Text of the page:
Donald and Thomas founded Simplesoft, a software company, about twenty years ago. Doc. 95 at ¶¶ 1, 3, 10. Donald and Thomas both contributed to the early development of the company, with Thomas running the Chicago division and Donald running the Dayton, Ohio division. Id. at ¶ 11. Although initially the Steineses owned all Simplesoft shares, in 1997 Sheryl gave up her shares, which were transferred to Donald, who became a 50% owner of the company. Id. at ¶ 14. In recent years, Susan took on an “operations manager” role, with responsibility for several management functions, such as benefits and health insurance. Id. at ¶ 20. Donald, Susan, Thomas, and Sheryl currently are directors and officers of Simplesoft. Id. at ¶¶ 1-4. The board is divided evenly between the Steines and Menrisky families. Id. at ¶ 15.

         For several years, the Chicago division (run by Thomas) focused on information technology services for computer system infrastructure, while the Dayton division (run by Donald) focused on software development. Id. at ¶ 21. During that time, the Chicago division generated more revenue than the Dayton division. Id. at ¶ 22. Thomas and Donald nonetheless distributed profits evenly, which became a source of tension. Id. at ¶ 23. To resolve that tension, Thomas and Donald entered into what has been called the “Grand Bargain.” Id. at ¶ 24. Under the Grand Bargain, if one division was more profitable than the other, the difference would be paid as a bonus to whomever headed up the higher-earning division, after which (for tax reasons) the profits would be equally divided. Id. at ¶¶ 24-25.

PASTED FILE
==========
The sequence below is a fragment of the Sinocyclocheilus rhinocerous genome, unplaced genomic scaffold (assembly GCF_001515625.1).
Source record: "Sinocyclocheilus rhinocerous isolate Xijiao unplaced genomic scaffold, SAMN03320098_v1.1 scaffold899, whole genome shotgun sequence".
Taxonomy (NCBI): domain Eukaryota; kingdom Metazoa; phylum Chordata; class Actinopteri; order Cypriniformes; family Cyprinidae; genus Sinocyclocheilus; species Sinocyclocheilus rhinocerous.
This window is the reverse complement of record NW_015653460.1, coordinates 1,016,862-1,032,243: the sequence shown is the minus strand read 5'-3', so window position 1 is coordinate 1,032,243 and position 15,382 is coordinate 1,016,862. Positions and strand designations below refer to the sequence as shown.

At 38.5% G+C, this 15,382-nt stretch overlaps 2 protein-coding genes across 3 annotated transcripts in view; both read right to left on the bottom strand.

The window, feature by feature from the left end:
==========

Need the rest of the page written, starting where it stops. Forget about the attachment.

In the early 2000s, Donald began to resell “customer relationship management software” and offer other customer-service focused products out of the Dayton division. Id. at ¶ 26. Over time, this caused the Dayton division to grow and become more profitable, while the Chicago division shrunk. Id. at ¶ 29. Thomas sold a particular product line and set of contracts to Collier Computing out of the Chicago division, initially splitting Collier's $100, 000 up-front payment with Donald. Id. at ¶¶ 30-31. Thomas then announced his plan to retain the remainder of the Collier sale proceeds because, in his view, they were generated by the Chicago division. Id. at ¶ 31. Thomas would end up collecting over $100, 000 of those proceeds. Id. at ¶ 32.